The abortion pill and plan-b debates draw to a deeper concern in individual liberties. Many drugs restricted to prescription-only controlled distribution may serve better if sold over-the-counter. Doing so with many drugs may assist in lowering prescription and medical costs of individual citizens.
Among the mass of OTC medications available is the "mystery drug" known as acetyl salicylic acid. This drug was little studied before being approved for over-the-counter sales. The side-effects were little known, and several have come to light in recent years. Its uses, as well, were little known. In the past few decades, new uses have been discovered. Acetylsalicylic acid is also known as "aspirin". It thins the blood. That is beneficial for individuals with high blood pressure as well as those with high cholesterol or arterial sclerosis. However, the drug can prove deadly for people engaging in other many other activities such as SCUBA diving, or Soldiers in a combat zone. Aspirin is also known to cause or aggravate peptic ulcers. It can aggravate many of the causes of rectal bleeding. It can also cause complications for menstruating women. In children, it can cause Reye's Syndrome.
Yet, this common OTC pain reliever is readily available over the counter. Most people understand the risks and do not overdose on it. That is because most adults are responsible.
Certain low-level antibiotics remain prescription-only in the US. One of the main concerns behind allowing low-dose penicillin available OTC is that there are people allergic to it. It seems reasonable. However, people are allergic to sesame seeds (and oil). It is still available in the grocery store. The same goes for peanuts and chocolate. While some nanny-state advocates would love to ban those, the fact remains they are still available at you local grocer. Those allergic to them simply stay away from them. The same should be true of penicillin.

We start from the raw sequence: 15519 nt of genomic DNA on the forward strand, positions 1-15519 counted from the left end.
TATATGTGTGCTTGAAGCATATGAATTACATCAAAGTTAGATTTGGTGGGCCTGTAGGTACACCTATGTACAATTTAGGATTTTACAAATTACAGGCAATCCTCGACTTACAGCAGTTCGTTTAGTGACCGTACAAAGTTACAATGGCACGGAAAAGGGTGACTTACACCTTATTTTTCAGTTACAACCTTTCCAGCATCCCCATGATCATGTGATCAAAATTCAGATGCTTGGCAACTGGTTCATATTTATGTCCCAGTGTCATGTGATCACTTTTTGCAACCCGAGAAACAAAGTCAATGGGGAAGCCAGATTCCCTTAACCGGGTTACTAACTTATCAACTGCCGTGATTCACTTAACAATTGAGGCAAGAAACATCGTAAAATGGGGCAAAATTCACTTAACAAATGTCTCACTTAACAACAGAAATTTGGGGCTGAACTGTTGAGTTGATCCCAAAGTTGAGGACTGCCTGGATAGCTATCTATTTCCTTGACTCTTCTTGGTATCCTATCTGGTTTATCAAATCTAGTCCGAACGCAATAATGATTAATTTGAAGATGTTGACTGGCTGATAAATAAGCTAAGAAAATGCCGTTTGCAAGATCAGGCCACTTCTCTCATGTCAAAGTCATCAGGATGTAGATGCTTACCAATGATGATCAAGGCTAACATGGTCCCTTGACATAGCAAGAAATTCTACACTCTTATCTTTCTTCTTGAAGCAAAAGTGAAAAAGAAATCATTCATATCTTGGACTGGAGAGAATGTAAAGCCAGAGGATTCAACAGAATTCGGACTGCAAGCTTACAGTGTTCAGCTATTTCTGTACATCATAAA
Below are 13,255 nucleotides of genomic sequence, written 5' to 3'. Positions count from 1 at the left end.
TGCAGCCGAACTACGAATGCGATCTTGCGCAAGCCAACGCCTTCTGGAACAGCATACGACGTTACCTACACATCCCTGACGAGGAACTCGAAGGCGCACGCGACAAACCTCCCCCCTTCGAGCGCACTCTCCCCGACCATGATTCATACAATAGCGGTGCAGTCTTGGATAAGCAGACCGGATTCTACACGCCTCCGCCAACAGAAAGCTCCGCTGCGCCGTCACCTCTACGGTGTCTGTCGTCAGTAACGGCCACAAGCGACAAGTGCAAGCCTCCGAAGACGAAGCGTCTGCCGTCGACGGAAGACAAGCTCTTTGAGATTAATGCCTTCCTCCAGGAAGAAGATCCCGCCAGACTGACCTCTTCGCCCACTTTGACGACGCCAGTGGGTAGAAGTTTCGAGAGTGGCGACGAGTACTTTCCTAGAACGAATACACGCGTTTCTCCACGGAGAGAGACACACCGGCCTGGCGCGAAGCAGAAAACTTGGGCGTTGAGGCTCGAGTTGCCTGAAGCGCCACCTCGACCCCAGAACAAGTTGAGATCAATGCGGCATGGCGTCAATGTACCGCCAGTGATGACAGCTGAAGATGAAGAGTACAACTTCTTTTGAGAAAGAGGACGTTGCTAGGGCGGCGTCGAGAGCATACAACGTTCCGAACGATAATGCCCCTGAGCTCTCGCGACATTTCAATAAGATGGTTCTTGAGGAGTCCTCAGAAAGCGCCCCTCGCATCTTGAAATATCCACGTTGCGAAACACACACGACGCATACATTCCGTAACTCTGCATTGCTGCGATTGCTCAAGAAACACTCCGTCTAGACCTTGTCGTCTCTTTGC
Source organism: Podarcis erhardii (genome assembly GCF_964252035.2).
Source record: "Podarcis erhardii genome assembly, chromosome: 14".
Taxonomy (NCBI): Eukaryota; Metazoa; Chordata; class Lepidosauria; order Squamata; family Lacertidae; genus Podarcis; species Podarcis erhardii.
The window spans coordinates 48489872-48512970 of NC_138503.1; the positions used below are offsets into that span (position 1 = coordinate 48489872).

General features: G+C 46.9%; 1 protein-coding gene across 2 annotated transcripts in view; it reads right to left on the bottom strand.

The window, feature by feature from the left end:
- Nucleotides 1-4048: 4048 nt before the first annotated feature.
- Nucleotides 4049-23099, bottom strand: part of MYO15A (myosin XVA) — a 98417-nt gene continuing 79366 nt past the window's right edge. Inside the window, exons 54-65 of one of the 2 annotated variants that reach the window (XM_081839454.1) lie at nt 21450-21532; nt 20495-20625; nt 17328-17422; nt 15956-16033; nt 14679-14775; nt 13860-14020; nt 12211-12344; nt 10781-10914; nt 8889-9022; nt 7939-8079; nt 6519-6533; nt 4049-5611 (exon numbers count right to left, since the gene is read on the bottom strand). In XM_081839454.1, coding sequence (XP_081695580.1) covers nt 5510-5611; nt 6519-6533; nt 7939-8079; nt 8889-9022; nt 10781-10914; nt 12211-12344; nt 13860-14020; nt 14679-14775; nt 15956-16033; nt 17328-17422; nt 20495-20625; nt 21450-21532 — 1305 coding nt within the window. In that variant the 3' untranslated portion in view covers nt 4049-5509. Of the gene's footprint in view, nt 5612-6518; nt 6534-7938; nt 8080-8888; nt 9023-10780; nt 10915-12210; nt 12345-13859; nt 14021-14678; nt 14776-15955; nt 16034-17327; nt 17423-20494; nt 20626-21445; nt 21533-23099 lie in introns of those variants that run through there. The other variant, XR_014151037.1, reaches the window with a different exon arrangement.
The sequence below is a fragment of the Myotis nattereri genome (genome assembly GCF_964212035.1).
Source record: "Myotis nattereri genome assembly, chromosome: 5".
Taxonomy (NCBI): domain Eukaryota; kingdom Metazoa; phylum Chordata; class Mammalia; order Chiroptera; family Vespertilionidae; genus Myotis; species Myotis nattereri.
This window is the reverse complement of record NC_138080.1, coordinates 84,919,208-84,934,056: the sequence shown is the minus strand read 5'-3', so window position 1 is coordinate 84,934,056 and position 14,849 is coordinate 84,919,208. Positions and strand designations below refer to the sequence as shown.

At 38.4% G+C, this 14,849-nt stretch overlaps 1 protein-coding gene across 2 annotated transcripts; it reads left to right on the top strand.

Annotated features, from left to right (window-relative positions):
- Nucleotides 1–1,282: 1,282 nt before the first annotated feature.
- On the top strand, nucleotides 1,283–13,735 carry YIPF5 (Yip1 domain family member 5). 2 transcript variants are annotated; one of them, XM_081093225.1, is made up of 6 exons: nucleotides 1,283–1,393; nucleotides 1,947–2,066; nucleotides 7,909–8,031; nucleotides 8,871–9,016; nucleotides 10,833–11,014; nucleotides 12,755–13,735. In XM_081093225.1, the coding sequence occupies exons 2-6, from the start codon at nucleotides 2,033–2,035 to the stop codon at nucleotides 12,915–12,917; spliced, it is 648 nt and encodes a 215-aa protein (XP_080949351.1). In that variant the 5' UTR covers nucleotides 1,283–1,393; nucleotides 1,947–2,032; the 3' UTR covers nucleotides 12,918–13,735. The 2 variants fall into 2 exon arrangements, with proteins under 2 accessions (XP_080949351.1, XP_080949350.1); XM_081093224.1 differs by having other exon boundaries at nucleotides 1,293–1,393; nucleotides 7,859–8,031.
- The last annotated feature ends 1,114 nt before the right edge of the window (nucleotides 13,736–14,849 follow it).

Then come the arguments concerning minors' access to these medications. HHS wants Plan-B available OTC for minors. Yet schools will suspend or expel a minor student for taking an aspirin or acetaminophen pill. The answer to this is simple. As with alcohol, tobacco, and lottery tickets, it may, perhaps, be a good idea to prohibit sale to minors. it won't prevent them from getting them. It will, however, limit access, to a degree. It will also put the welfare of the child squarely where it belongs, with the parents. In addition, it would provide a degree of accountability among those who may sell such to minors.
Currently, a 12 year old can legally purchase a bottle of Nyquil and a bottle of Robotussin. Nyquil is 50 proof, slightly higher than common peach schnapps. It contains other drugs that affect the brain. In larger doses (such as a whole bottle), Robotussin is known to produce hallucinations. Kids can legally purchase these items and "get high".
The issue is one to consider. Several prescription-only drugs are such in order to inflate the price. Making them available OTC for responsible adults may make them much more affordable. Meanwhile, several OTC drugs are not for recreational use and may be easily abused, especially by minors. So, perhaps more drugs should be considered for OTC sales; OTC sales need to be better regulated in regards to purchase by minors.
In any case, women will need a full examination by a physician to get their abortion pills, if this proposed Texas bill passes.